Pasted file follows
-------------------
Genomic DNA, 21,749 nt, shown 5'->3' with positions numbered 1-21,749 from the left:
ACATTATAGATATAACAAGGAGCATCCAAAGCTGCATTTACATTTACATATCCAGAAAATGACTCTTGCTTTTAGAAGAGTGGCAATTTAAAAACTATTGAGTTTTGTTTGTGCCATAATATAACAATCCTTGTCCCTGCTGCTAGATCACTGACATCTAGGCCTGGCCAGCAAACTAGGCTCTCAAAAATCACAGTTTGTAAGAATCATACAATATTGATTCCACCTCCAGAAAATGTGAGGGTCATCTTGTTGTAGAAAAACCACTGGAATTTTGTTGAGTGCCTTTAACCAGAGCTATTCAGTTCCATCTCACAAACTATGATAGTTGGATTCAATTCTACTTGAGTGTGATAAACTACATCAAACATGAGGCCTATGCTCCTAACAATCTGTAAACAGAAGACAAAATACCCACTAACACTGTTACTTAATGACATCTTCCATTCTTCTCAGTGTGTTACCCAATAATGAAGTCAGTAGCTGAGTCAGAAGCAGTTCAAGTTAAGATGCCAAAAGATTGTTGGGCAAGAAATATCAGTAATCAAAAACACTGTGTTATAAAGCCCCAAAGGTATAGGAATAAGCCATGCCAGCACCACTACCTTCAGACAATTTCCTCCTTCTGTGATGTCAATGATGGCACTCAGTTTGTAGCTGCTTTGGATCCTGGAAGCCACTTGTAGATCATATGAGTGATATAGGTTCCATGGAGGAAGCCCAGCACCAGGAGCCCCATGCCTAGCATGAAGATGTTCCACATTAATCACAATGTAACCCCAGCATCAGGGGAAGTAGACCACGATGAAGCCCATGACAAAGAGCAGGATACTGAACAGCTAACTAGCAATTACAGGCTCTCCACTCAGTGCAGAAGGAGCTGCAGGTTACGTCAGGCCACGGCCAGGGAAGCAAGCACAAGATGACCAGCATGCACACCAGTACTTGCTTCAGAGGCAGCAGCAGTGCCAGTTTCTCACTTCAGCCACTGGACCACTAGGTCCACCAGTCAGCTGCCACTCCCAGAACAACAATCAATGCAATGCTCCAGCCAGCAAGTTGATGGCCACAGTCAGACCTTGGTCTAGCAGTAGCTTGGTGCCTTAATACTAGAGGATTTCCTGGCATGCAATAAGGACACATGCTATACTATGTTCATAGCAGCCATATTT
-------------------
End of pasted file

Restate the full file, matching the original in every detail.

Genomic DNA, 21,749 nt, shown 5'->3' with positions numbered 1-21,749 from the left:
ACATTATAGATATAACAAGGAGCATCCAAAGCTGCATTTACATTTACATATCCAGAAAATGACTCTTGCTTTTAGAAGAGTGGCAATTTAAAAACTATTGAGTTTTGTTTGTGCCATAATATAACAATCCTTGTCCCTGCTGCTAGATCACTGACATCTAGGCCTGGCCAGCAAACTAGGCTCTCAAAAATCACAGTTTGTAAGAATCATACAATATTGATTCCACCTCCAGAAAATGTGAGGGTCATCTTGTTGTAGAAAAACCACTGGAATTTTGTTGAGTGCCTTTAACCAGAGCTATTCAGTTCCATCTCACAAACTATGATAGTTGGATTCAATTCTACTTGAGTGTGATAAACTACATCAAACATGAGGCCTATGCTCCTAACAATCTGTAAACAGAAGACAAAATACCCACTAACACTGTTACTTAATGACATCTTCCATTCTTCTCAGTGTGTTACCCAATAATGAAGTCAGTAGCTGAGTCAGAAGCAGTTCAAGTTAAGATGCCAAAAGATTGTTGGGCAAGAAATATCAGTAATCAAAAACACTGTGTTATAAAGCCCCAAAGGTATAGGAATAAGCCATGCCAGCACCACTACCTTCAGACAATTTCCTCCTTCTGTGATGTCAATGATGGCACTCAGTTTGTAGCTGCTTTGGATCCTGGAAGCCACTTGTAGATCATATGAGTGATATAGGTTCCATGGAGGAAGCCCAGCACCAGGAGCCCCATGCCTAGCATGAAGATGTTCCACATTAATCACAATGTAACCCCAGCATCAGGGGAAGTAGACCACGATGAAGCCCATGACAAAGAGCAGGATACTGAACAGCTAACTAGCAATTACAGGCTCTCCACTCAGTGCAGAAGGAGCTGCAGGTTACGTCAGGCCACGGCCAGGGAAGCAAGCACAAGATGACCAGCATGCACACCAGTACTTGCTTCAGAGGCAGCAGCAGTGCCAGTTTCTCACTTCAGCCACTGGACCACTAGGTCCACCAGTCAGCTGCCACTCCCAGAACAACAATCAATGCAATGCTCCAGCCAGCAAGTTGATGGCCACAGTCAGACCTTGGTCTAGCAGTAGCTTGGTGCCTTAATACTAGAGGATTTCCTGGCATGCAATAAGGACACATGCTATACTATGTTCATAGCAGCCATATTT